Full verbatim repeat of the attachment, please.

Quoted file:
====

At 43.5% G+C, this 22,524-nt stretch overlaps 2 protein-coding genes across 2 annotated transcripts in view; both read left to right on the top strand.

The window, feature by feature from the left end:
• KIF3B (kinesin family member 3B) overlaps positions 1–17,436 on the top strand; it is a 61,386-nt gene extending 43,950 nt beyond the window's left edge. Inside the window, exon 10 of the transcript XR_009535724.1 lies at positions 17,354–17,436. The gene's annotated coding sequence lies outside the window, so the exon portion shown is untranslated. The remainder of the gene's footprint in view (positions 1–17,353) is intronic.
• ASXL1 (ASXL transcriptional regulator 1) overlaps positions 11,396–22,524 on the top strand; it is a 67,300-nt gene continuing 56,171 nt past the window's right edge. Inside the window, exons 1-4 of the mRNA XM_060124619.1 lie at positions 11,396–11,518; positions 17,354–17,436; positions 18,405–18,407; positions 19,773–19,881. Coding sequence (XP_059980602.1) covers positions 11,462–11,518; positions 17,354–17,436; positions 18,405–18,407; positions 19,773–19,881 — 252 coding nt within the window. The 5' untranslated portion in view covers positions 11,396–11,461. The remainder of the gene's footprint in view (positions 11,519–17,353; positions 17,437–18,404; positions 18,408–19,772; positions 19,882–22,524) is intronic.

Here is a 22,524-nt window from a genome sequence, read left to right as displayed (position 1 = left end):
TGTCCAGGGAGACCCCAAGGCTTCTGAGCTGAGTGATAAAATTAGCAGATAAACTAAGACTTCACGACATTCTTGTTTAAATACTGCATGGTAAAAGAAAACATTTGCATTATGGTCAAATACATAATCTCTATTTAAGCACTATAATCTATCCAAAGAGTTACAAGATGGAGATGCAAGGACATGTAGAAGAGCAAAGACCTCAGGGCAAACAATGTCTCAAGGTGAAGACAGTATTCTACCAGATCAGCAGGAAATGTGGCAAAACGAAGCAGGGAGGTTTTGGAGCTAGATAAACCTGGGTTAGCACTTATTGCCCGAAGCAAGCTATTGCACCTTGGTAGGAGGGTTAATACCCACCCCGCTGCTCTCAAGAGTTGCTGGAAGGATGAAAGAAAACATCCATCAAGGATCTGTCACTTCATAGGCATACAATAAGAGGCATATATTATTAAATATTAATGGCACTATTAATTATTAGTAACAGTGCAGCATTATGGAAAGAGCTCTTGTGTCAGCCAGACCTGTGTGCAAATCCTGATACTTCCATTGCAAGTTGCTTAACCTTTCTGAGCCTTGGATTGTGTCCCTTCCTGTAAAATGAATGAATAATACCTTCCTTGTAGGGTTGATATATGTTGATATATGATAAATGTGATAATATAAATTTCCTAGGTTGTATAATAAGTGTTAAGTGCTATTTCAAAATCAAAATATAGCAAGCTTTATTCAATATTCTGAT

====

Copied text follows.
At 43.5% G+C, this 22,524-nt stretch overlaps 2 protein-coding genes across 2 annotated transcripts in view; both read left to right on the top strand.

The window, feature by feature from the left end:
• KIF3B (kinesin family member 3B) overlaps positions 1–17,436 on the top strand; it is a 61,386-nt gene extending 43,950 nt beyond the window's left edge. Inside the window, exon 10 of the transcript XR_009535724.1 lies at positions 17,354–17,436. The gene's annotated coding sequence lies outside the window, so the exon portion shown is untranslated. The remainder of the gene's footprint in view (positions 1–17,353) is intronic.
• ASXL1 (ASXL transcriptional regulator 1) overlaps positions 11,396–22,524 on the top strand; it is a 67,300-nt gene continuing 56,171 nt past the window's right edge. Inside the window, exons 1-4 of the mRNA XM_060124619.1 lie at positions 11,396–11,518; positions 17,354–17,436; positions 18,405–18,407; positions 19,773–19,881. Coding sequence (XP_059980602.1) covers positions 11,462–11,518; positions 17,354–17,436; positions 18,405–18,407; positions 19,773–19,881 — 252 coding nt within the window. The 5' untranslated portion in view covers positions 11,396–11,461. The remainder of the gene's footprint in view (positions 11,519–17,353; positions 17,437–18,404; positions 18,408–19,772; positions 19,882–22,524) is intronic.

Here is a 22,524-nt window from a genome sequence, read left to right as displayed (position 1 = left end):
TGTCCAGGGAGACCCCAAGGCTTCTGAGCTGAGTGATAAAATTAGCAGATAAACTAAGACTTCACGACATTCTTGTTTAAATACTGCATGGTAAAAGAAAACATTTGCATTATGGTCAAATACATAATCTCTATTTAAGCACTATAATCTATCCAAAGAGTTACAAGATGGAGATGCAAGGACATGTAGAAGAGCAAAGACCTCAGGGCAAACAATGTCTCAAGGTGAAGACAGTATTCTACCAGATCAGCAGGAAATGTGGCAAAACGAAGCAGGGAGGTTTTGGAGCTAGATAAACCTGGGTTAGCACTTATTGCCCGAAGCAAGCTATTGCACCTTGGTAGGAGGGTTAATACCCACCCCGCTGCTCTCAAGAGTTGCTGGAAGGATGAAAGAAAACATCCATCAAGGATCTGTCACTTCATAGGCATACAATAAGAGGCATATATTATTAAATATTAATGGCACTATTAATTATTAGTAACAGTGCAGCATTATGGAAAGAGCTCTTGTGTCAGCCAGACCTGTGTGCAAATCCTGATACTTCCATTGCAAGTTGCTTAACCTTTCTGAGCCTTGGATTGTGTCCCTTCCTGTAAAATGAATGAATAATACCTTCCTTGTAGGGTTGATATATGTTGATATATGATAAATGTGATAATATAAATTTCCTAGGTTGTATAATAAGTGTTAAGTGCTATTTCAAAATCAAAATATAGCAAGCTTTATTCAATATTCTGAT